Thursday, December 5, 2013

U.S. intel: Iran financing North Korean ICBMs in exchange for technology, components

Most of this can be found in Bruce Bechtol's latest book (link below).  I think we need to better understand the Iran-north Korea relationship.

-           Iran pays North Korea for technology, components, full-up missiles, and technicians/engineers who assist them
-          Iran does not, and has not contributed either in the building of missiles for North Korea, or in the technology to do so.
-          There is no evidence to support the assessment – by anyone – that Iran is providing technology to North Korea
-          There is a plethora of evidence (including below) to prove that North Korea provides the product (technology, components, full-up missiles, and technicians/engineers who assist them) and Iran pays for it. 

 V/R
Dave


Wednesday, December 4th, 2013 | Posted by WorldTribune.com
U.S. intel: Iran financing North Korean ICBMs in exchange for technology, components
Special to WorldTribune.com


WASHINGTON — The U.S. intelligence community has determined that Iran and North Korea continue to develop an intercontinental ballistic missile.
Officials said the intelligence community has been tracking ICBM cooperation between Pyongyang and Teheran amid the latter’s nuclear agreement with the West.

North Korea is said to have helped Iran develop its new solid-fuel Sejil missile.

The officials said Iran was financing much of the North Korean missile program in exchange for the transfer of technology, expertise and components.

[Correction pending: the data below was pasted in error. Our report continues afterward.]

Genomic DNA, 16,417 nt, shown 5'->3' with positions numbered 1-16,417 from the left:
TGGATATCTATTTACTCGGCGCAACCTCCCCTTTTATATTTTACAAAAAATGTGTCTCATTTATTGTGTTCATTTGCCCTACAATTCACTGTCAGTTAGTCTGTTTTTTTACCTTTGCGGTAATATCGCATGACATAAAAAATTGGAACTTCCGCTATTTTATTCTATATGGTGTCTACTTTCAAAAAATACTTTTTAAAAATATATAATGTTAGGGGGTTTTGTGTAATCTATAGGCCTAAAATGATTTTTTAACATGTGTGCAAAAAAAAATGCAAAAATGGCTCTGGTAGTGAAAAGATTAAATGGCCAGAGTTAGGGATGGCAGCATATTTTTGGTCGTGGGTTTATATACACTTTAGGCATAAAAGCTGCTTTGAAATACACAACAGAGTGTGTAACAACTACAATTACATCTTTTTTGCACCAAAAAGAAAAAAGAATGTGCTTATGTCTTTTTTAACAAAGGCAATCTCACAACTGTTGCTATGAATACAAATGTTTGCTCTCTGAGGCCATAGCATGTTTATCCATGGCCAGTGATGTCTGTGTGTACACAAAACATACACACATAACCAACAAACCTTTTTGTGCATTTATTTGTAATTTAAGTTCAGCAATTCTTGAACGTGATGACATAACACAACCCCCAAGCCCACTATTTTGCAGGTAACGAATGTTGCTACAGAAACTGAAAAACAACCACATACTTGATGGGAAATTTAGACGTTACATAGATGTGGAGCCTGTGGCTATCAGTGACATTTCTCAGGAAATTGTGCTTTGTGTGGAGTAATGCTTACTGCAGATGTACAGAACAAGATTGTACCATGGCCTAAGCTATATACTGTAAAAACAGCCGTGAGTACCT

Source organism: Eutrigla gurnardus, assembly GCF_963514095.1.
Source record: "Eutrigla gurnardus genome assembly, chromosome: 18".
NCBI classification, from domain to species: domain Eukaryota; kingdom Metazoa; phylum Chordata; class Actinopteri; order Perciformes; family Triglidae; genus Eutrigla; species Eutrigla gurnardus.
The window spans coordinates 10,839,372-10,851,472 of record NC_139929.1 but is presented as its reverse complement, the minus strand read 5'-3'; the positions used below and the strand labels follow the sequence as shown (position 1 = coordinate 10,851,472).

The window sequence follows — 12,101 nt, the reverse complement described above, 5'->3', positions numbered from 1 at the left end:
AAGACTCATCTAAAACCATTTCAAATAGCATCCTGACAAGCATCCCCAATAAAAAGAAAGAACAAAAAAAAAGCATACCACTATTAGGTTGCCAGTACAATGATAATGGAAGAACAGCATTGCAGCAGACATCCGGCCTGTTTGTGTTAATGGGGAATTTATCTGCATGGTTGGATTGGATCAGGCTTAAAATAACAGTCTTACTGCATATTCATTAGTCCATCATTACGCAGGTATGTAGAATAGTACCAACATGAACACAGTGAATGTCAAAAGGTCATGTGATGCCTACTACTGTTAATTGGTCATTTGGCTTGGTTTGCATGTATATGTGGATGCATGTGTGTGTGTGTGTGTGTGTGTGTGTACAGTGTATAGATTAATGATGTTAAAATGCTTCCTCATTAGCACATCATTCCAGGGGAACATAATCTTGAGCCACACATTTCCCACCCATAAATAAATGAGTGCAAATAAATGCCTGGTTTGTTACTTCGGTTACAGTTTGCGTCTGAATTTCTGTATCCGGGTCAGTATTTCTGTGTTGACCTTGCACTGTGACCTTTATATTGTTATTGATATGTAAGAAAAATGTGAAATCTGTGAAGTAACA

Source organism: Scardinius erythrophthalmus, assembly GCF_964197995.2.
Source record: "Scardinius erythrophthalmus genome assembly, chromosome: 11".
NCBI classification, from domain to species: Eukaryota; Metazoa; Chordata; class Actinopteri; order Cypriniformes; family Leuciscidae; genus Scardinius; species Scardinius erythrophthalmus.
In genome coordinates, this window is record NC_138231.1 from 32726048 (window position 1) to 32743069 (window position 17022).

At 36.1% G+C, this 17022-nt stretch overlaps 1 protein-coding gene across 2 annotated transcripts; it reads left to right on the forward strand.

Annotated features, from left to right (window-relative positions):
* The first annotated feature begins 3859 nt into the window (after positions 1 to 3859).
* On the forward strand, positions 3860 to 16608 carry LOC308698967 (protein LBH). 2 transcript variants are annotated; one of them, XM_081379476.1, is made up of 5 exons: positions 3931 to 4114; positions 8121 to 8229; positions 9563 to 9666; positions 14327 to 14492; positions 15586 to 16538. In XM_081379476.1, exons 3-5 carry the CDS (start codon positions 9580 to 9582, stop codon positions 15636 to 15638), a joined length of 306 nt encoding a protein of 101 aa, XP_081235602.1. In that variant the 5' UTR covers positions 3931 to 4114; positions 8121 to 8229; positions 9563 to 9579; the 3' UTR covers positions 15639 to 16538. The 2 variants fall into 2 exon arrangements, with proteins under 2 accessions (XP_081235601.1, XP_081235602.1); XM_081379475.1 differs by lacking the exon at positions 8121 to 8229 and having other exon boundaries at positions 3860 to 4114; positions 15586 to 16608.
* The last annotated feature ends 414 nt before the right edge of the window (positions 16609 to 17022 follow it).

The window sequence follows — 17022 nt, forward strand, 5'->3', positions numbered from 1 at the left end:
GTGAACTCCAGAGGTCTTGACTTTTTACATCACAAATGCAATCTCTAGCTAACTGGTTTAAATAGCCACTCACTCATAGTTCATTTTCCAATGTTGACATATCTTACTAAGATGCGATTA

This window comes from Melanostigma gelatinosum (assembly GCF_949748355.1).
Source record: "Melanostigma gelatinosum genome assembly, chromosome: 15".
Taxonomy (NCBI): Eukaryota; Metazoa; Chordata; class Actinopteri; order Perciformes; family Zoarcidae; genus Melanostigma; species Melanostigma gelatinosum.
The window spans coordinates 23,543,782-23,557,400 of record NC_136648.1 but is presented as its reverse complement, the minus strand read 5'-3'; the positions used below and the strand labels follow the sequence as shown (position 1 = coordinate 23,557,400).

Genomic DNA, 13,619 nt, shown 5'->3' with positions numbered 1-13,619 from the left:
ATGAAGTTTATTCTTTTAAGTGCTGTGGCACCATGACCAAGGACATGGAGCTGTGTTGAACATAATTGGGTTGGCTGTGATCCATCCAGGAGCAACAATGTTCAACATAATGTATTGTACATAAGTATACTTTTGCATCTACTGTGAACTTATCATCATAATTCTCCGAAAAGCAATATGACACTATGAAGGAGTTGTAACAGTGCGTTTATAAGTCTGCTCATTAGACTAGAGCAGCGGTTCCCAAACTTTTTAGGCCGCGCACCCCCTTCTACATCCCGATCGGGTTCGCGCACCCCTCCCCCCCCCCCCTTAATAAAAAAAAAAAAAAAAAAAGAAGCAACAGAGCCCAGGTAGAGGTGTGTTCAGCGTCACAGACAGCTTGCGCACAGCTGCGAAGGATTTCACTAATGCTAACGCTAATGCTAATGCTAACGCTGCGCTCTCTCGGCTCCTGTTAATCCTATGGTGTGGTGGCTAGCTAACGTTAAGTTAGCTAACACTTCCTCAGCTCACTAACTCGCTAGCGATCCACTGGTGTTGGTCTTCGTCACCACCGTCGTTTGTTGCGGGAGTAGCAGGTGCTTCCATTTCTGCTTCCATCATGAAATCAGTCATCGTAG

“Iran could develop and test an ICBM capable of reaching the United States by 2015,” the U.S. National Air and Space Intelligence Center said.

In late October, Iran sent a delegation to North Korea as part of the development of an 80-ton rocket booster that could serve as the basis of an ICBM. The Washington Free Beacon, quoting officials, said the Iranians came from the state-owned Shahid Hemmat Industrial Group, which builds intermediate-range ballistic missiles.

“The booster is believed by U.S. intelligence agencies to be intended for a new long-range missile or space launch vehicle that could be used to carry nuclear warheads, and could be exported to Iran in the future,” the online news site said.

The booster was said to serve as a thruster for what officials termed a
“super ICBM.” They said the thruster did not resemble anything in either the Iranian or North Korean arsenal.
Officials said Iran has attended virtually all intermediate- and

long-range missile tests by North Korea. They said North Korean technology
was determined to have helped Teheran complete its recent missile
development programs, including the solid-fuel Sejil.
(Continued at the link below)

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